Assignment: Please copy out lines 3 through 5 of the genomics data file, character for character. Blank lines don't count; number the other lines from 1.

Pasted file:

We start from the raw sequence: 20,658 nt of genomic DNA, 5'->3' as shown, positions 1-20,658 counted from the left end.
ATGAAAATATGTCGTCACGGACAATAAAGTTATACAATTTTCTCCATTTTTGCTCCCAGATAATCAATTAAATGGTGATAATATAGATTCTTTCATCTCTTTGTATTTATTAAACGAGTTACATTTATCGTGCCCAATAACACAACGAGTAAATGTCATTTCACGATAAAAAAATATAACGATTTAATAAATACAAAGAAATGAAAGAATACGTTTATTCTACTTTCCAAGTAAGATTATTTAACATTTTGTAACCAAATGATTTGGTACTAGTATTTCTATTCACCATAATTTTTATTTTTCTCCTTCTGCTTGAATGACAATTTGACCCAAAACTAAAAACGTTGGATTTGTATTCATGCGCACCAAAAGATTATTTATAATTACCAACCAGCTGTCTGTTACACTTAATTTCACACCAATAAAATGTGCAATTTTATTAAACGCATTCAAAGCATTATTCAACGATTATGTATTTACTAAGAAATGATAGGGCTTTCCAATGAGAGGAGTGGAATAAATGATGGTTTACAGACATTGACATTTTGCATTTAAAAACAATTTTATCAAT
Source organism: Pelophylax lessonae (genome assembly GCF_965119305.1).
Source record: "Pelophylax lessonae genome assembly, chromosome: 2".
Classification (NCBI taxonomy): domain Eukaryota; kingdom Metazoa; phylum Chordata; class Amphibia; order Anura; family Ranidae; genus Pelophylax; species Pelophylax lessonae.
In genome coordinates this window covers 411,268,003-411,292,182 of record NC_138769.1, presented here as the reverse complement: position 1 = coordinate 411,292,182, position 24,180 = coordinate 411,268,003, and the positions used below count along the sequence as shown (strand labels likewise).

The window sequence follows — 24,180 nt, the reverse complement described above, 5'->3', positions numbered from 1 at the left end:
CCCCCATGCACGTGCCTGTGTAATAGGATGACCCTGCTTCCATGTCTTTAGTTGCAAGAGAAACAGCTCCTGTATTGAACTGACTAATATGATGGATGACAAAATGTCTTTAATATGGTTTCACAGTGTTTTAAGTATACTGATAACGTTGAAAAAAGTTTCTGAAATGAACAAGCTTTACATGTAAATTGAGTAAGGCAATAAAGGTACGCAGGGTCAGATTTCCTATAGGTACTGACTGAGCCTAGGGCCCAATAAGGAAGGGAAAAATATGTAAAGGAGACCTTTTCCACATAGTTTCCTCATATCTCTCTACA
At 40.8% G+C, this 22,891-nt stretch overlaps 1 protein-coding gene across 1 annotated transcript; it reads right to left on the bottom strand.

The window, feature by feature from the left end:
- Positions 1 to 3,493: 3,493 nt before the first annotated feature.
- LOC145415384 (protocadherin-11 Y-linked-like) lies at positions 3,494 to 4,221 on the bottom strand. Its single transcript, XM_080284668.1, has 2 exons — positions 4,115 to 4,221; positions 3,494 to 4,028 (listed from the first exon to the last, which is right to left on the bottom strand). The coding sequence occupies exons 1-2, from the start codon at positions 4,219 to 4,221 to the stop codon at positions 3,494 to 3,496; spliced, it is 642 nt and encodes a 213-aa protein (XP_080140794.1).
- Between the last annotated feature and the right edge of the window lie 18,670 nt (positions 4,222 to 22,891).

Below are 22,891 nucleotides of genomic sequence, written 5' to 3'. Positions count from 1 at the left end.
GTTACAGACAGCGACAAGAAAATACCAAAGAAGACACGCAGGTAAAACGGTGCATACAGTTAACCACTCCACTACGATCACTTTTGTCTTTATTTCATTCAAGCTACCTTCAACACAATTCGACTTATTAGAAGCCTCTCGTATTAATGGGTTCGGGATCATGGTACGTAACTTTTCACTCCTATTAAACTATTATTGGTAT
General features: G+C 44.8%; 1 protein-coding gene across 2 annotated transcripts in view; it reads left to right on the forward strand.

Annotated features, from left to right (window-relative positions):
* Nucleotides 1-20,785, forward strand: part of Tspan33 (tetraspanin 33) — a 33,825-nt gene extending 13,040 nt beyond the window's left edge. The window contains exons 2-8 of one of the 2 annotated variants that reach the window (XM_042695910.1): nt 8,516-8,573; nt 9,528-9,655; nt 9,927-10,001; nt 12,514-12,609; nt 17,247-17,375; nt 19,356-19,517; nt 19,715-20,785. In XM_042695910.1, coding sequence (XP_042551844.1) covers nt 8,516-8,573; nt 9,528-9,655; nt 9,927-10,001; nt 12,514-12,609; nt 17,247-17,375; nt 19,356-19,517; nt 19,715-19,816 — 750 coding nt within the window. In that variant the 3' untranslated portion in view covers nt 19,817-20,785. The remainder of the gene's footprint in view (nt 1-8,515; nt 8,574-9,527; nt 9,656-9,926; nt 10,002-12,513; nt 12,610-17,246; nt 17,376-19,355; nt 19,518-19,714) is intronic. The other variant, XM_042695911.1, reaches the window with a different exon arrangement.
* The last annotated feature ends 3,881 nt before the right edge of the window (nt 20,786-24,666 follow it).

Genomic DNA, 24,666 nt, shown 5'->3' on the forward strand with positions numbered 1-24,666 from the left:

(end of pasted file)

Source organism: Pelophylax lessonae (genome assembly GCF_965119305.1).
Source record: "Pelophylax lessonae genome assembly, chromosome: 2".
Classification (NCBI taxonomy): domain Eukaryota; kingdom Metazoa; phylum Chordata; class Amphibia; order Anura; family Ranidae; genus Pelophylax; species Pelophylax lessonae.